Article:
All Things Considered
All Things Considered
Monday, June 27, 2011

Minnesota Public Radio Stories


National Public Radio Stories

  • Supreme Court Overturns Calif. Video Game Law
    The Supreme Court has struck down a California law that bans the sale and rental of violent video games to children. In a 7-2 vote, the justices ruled that the law was unconstitutional and that it violated the free speech rights of children.
  • High Court Strikes Down Ariz. Campaign Finance Law
    The law offered public funds to state legislative and executive-branch candidates who abide by tight contribution and spending limits. The court ruled 5-4 that the First Amendment doesn't allow extra cash to publicly financed candidates when they face well-financed opponents or outside advocacy groups.
  • FDIC Chief Earned Rep As A Consumer Advocate
    Sheila Bair is stepping down as one of the most high-profile chairmen of the FDIC. Bair, a Republican, transformed herself as a populist that fought both Republican and Democratic administrations to try to push her policies through.
  • Is Google Playing Fair With Its Search Results?
    Allegations against Google claim the company puts its own results at the top search results — helping its business and hurting competitors. But Google denies that it tips the scales in its favor, adding if consumers don't like the results they can look elsewhere.
  • Hulu's Owners Consider Selling The Site
    Hulu, the online television service, has become an online giant. It provides free content to millions of viewers every month, and its viewership continues to grow. Now, its ownership — a partnership that includes the parent corporations for ABC, NBC and Fox — isn't quite sure what to do with it. Robert Siegel talks Dawn Chmielewski, who covers how technology is changing the entertainment business for the Los Angeles Times.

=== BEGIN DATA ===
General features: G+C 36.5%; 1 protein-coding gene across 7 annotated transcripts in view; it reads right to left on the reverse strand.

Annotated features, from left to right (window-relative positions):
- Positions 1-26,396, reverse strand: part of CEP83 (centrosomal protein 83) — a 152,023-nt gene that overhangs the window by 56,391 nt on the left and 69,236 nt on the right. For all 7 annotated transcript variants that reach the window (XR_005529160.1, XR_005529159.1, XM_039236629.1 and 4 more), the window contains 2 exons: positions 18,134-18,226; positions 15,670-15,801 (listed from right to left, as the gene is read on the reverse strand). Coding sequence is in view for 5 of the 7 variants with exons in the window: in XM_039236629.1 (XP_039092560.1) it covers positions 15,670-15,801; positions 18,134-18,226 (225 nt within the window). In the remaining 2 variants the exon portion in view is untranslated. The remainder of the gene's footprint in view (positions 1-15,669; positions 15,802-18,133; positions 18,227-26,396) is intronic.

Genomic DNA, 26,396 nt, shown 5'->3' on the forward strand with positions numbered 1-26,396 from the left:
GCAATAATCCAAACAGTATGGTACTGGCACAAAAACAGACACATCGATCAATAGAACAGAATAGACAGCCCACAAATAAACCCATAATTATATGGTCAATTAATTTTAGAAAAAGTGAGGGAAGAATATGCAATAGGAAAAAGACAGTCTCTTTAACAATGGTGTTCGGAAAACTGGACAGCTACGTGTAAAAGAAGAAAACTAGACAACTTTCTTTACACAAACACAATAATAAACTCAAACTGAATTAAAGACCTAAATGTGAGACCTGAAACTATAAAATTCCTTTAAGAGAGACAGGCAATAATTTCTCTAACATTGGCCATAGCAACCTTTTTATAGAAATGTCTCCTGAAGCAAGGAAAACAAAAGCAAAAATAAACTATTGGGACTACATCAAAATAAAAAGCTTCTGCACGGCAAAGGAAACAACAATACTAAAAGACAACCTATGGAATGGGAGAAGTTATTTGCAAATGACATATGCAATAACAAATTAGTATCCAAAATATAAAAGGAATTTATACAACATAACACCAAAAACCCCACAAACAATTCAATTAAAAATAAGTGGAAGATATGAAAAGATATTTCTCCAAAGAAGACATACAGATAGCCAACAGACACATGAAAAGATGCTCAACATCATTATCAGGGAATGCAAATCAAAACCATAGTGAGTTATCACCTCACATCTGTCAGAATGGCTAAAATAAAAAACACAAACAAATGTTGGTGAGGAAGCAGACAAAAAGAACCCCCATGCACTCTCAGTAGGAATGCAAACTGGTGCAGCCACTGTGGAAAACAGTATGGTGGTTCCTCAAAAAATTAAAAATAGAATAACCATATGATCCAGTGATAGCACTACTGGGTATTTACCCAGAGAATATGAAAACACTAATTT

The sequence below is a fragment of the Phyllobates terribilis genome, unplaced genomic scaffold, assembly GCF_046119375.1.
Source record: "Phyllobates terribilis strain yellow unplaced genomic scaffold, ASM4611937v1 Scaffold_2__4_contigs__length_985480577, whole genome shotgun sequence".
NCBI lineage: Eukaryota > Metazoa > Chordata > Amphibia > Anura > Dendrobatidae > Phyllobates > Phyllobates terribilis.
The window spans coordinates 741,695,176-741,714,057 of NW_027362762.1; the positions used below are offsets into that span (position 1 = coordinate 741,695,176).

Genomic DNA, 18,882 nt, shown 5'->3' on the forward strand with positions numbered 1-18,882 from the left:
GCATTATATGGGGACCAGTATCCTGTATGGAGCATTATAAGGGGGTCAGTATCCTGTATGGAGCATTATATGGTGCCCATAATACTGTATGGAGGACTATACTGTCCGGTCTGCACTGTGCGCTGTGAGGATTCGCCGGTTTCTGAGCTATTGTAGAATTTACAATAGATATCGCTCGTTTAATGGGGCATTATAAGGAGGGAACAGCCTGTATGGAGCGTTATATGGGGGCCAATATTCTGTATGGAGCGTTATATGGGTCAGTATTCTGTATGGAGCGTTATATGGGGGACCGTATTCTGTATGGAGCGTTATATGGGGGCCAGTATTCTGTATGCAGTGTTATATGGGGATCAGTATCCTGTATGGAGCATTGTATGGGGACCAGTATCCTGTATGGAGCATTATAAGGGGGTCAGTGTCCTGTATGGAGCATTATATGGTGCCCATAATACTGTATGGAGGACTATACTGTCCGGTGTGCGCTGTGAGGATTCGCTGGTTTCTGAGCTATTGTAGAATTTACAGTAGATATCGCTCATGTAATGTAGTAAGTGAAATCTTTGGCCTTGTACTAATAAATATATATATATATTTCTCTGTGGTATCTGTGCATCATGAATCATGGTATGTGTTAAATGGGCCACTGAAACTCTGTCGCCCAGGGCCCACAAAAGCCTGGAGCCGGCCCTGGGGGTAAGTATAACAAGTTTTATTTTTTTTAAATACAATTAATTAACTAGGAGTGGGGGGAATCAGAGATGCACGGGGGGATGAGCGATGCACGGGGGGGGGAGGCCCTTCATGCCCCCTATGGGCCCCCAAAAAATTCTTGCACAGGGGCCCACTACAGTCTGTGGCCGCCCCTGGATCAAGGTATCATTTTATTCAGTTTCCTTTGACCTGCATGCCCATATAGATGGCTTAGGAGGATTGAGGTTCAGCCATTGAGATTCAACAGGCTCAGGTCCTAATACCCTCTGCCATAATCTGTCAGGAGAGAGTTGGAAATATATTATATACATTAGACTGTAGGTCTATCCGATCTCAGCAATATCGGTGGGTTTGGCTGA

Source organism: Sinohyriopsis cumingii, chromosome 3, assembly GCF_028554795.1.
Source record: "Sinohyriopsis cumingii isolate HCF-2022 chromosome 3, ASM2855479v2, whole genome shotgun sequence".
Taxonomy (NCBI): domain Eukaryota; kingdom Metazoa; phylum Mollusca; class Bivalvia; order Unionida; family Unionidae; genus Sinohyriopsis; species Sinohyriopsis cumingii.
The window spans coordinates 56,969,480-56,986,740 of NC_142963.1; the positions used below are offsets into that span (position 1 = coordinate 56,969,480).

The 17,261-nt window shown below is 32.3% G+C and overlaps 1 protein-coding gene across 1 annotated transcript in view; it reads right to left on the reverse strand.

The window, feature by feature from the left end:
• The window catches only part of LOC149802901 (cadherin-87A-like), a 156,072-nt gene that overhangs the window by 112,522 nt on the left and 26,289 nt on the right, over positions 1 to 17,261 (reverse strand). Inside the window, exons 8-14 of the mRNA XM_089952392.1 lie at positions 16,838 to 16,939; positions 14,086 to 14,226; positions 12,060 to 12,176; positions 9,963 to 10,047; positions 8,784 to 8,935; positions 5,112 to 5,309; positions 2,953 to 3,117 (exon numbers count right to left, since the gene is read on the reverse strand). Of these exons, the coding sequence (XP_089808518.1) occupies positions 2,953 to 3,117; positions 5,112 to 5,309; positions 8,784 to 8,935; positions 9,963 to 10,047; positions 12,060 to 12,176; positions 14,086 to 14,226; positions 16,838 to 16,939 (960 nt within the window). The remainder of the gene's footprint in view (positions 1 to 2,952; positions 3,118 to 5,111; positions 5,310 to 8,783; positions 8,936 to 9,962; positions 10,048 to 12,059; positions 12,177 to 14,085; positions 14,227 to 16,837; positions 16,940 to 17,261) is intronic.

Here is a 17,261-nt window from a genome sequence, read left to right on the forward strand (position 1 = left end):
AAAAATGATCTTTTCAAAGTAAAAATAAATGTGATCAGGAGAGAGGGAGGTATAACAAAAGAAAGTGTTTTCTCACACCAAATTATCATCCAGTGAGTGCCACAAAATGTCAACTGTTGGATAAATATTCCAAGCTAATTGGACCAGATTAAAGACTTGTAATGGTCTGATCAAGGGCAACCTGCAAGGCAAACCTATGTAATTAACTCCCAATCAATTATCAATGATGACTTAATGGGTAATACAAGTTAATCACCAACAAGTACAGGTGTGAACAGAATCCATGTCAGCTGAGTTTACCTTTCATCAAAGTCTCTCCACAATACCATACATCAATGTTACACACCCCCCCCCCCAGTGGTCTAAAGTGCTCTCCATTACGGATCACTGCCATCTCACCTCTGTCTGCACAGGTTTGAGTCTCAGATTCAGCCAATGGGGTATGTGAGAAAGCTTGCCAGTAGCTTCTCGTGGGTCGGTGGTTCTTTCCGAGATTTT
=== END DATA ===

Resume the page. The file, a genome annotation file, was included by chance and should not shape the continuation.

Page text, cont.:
• In Mozambique, Grim Prospects For Mother And Child
    Mozambique's rates of maternal and infant mortality are among the highest in the world. So the government is trying to encourage women to have their babies in maternity units. It's also training volunteers to help with basic medical care and nurses to carry out procedures like cesarean sections.
  • Letters: Jose Antonio Vargas; Tom Hanks
    Robert Siegel and Melissa Block read emails from listeners.
  • 'That's Racist!' How A Serious Accusation Became A Commonplace Quip
    Once a loaded challenge, "that's racist" has become a staple of schoolyards and comedy routines. NPR's Neda Ulaby describes how the ironic diss went from meme to mainstream.
  • Summer Sounds: Roaring Motorcycles
    DJ and writer Meredith Ochs contributes to our Summer Sounds series with memories of roaring motorcycles.
  • Libyan Rebels Celebrate Gadhafi Arrest Warrant
    In the rebel stronghold of Benghazi, rebels took to the street to cheer the International Criminal Court's decision to issue arrest warrants for Gadhafi, his son and the Libyan intelligence chief. Still, it's unclear what effect the warrant will have, as the ICC has no means of arresting him.

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